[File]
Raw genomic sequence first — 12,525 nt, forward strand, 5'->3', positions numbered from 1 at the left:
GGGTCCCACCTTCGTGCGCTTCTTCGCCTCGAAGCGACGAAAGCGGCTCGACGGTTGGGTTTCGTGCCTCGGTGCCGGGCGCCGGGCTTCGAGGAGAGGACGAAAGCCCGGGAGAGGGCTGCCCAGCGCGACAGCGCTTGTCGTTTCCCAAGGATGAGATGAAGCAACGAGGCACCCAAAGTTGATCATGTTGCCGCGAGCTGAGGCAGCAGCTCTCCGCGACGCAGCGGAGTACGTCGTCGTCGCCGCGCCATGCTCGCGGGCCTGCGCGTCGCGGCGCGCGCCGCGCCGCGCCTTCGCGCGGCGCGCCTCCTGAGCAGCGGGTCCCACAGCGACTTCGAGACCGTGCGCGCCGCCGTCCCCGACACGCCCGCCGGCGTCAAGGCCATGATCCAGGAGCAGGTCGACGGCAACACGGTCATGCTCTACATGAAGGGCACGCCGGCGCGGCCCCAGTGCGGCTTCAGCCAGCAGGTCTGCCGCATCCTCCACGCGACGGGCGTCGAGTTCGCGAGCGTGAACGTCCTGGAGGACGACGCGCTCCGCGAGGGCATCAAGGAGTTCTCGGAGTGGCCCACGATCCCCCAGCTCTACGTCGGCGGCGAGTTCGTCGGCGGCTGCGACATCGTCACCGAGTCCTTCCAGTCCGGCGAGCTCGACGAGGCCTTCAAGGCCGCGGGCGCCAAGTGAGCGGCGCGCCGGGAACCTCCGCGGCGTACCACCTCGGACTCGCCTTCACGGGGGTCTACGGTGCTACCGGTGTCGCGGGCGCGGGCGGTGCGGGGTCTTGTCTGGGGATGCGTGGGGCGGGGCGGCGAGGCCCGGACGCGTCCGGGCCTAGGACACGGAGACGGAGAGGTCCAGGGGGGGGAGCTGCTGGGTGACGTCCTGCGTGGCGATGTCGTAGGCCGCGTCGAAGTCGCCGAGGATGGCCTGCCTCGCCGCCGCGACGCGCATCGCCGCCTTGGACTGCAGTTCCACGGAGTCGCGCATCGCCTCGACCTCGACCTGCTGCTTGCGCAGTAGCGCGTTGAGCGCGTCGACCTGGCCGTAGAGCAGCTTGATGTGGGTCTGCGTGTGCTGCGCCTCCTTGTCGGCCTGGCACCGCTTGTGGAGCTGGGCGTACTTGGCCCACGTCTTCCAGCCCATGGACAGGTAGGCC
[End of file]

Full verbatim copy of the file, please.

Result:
Raw genomic sequence first — 12,525 nt, forward strand, 5'->3', positions numbered from 1 at the left:
GGGTCCCACCTTCGTGCGCTTCTTCGCCTCGAAGCGACGAAAGCGGCTCGACGGTTGGGTTTCGTGCCTCGGTGCCGGGCGCCGGGCTTCGAGGAGAGGACGAAAGCCCGGGAGAGGGCTGCCCAGCGCGACAGCGCTTGTCGTTTCCCAAGGATGAGATGAAGCAACGAGGCACCCAAAGTTGATCATGTTGCCGCGAGCTGAGGCAGCAGCTCTCCGCGACGCAGCGGAGTACGTCGTCGTCGCCGCGCCATGCTCGCGGGCCTGCGCGTCGCGGCGCGCGCCGCGCCGCGCCTTCGCGCGGCGCGCCTCCTGAGCAGCGGGTCCCACAGCGACTTCGAGACCGTGCGCGCCGCCGTCCCCGACACGCCCGCCGGCGTCAAGGCCATGATCCAGGAGCAGGTCGACGGCAACACGGTCATGCTCTACATGAAGGGCACGCCGGCGCGGCCCCAGTGCGGCTTCAGCCAGCAGGTCTGCCGCATCCTCCACGCGACGGGCGTCGAGTTCGCGAGCGTGAACGTCCTGGAGGACGACGCGCTCCGCGAGGGCATCAAGGAGTTCTCGGAGTGGCCCACGATCCCCCAGCTCTACGTCGGCGGCGAGTTCGTCGGCGGCTGCGACATCGTCACCGAGTCCTTCCAGTCCGGCGAGCTCGACGAGGCCTTCAAGGCCGCGGGCGCCAAGTGAGCGGCGCGCCGGGAACCTCCGCGGCGTACCACCTCGGACTCGCCTTCACGGGGGTCTACGGTGCTACCGGTGTCGCGGGCGCGGGCGGTGCGGGGTCTTGTCTGGGGATGCGTGGGGCGGGGCGGCGAGGCCCGGACGCGTCCGGGCCTAGGACACGGAGACGGAGAGGTCCAGGGGGGGGAGCTGCTGGGTGACGTCCTGCGTGGCGATGTCGTAGGCCGCGTCGAAGTCGCCGAGGATGGCCTGCCTCGCCGCCGCGACGCGCATCGCCGCCTTGGACTGCAGTTCCACGGAGTCGCGCATCGCCTCGACCTCGACCTGCTGCTTGCGCAGTAGCGCGTTGAGCGCGTCGACCTGGCCGTAGAGCAGCTTGATGTGGGTCTGCGTGTGCTGCGCCTCCTTGTCGGCCTGGCACCGCTTGTGGAGCTGGGCGTACTTGGCCCACGTCTTCCAGCCCATGGACAGGTAGGCC